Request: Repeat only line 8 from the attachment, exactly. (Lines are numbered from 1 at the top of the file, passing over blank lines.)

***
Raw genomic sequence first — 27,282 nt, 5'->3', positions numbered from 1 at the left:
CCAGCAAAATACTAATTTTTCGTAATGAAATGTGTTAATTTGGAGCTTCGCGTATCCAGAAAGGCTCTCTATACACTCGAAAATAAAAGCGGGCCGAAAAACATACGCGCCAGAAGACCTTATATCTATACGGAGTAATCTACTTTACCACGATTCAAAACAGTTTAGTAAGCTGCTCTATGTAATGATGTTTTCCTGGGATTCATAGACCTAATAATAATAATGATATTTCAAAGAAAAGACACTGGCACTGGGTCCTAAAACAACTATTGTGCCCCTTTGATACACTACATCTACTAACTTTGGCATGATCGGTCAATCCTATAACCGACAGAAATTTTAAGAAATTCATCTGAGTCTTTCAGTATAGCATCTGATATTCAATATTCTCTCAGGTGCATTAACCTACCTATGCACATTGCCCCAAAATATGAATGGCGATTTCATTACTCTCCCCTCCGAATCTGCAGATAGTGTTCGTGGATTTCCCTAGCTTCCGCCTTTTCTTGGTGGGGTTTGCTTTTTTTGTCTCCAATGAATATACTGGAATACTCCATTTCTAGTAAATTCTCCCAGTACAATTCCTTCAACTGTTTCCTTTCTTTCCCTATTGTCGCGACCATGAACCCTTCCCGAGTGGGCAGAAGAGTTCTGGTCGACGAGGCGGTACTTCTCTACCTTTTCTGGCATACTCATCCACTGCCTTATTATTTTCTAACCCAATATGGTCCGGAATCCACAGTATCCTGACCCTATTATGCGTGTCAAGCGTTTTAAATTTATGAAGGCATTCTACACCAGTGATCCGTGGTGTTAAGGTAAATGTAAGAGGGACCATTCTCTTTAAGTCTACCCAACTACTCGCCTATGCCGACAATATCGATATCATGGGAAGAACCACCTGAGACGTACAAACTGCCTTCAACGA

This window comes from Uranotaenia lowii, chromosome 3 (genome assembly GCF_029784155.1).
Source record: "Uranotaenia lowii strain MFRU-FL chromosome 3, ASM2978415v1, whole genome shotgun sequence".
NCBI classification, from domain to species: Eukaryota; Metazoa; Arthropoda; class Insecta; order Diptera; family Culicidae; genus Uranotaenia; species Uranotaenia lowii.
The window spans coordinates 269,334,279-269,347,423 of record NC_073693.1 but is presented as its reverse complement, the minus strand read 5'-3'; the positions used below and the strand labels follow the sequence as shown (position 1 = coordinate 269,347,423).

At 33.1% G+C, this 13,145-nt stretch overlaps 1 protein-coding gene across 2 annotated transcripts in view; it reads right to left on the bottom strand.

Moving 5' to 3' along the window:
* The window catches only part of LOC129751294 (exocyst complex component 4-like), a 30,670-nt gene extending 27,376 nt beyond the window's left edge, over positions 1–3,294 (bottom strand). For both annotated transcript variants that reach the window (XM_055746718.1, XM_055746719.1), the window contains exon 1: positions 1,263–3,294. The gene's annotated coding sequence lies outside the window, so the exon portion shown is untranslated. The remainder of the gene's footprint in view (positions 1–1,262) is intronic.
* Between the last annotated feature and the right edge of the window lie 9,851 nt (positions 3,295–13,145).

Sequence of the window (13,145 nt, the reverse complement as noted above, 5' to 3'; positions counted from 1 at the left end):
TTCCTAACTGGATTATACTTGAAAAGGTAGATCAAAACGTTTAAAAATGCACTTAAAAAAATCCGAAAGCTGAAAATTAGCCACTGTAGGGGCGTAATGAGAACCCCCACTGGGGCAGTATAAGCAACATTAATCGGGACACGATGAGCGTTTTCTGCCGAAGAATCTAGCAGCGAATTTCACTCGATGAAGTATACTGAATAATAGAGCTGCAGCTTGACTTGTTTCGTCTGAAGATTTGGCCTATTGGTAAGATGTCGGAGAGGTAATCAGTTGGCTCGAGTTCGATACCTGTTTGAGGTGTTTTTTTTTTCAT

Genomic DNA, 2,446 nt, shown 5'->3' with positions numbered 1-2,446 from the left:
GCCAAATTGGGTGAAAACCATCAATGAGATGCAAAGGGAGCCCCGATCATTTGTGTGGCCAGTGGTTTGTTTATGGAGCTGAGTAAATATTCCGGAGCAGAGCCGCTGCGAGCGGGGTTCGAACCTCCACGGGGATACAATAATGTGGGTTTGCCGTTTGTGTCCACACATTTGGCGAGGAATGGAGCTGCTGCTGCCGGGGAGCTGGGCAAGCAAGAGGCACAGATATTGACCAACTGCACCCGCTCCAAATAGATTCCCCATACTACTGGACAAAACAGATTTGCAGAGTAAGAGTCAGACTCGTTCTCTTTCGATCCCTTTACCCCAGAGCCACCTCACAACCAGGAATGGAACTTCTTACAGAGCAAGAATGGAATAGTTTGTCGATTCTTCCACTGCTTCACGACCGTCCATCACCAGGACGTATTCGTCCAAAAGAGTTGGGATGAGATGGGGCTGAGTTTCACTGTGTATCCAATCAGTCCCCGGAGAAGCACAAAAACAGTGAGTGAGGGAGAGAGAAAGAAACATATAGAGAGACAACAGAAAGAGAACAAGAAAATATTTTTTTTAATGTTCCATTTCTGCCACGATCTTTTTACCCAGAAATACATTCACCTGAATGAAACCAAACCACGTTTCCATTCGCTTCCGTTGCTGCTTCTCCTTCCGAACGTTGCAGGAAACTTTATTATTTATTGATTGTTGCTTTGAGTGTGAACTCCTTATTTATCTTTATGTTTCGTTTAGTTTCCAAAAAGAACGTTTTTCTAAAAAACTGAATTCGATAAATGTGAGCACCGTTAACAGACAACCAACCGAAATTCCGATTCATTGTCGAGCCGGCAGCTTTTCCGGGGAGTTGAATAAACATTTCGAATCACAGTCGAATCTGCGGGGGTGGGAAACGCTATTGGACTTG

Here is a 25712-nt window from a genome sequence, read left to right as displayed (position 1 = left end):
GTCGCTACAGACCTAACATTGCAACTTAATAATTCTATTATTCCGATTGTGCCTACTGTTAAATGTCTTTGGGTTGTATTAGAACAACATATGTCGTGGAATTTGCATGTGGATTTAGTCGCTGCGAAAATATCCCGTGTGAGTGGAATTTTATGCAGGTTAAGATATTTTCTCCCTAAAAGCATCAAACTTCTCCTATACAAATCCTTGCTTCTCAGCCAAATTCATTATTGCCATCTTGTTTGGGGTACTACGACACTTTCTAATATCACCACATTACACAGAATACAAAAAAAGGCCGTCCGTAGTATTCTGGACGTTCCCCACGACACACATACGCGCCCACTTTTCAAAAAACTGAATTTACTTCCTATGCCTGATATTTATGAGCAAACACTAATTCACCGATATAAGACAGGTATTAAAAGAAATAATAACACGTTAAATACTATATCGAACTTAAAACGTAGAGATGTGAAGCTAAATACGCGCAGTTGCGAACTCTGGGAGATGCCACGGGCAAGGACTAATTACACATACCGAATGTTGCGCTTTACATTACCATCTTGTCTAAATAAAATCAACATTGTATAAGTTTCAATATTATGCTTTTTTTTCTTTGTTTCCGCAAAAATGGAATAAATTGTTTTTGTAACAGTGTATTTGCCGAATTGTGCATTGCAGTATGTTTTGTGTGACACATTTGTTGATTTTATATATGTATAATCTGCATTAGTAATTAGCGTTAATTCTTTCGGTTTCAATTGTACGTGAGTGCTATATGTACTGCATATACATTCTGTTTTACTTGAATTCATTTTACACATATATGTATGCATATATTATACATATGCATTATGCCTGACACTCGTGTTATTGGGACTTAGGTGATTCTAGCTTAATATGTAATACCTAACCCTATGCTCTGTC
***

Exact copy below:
Moving 5' to 3' along the window: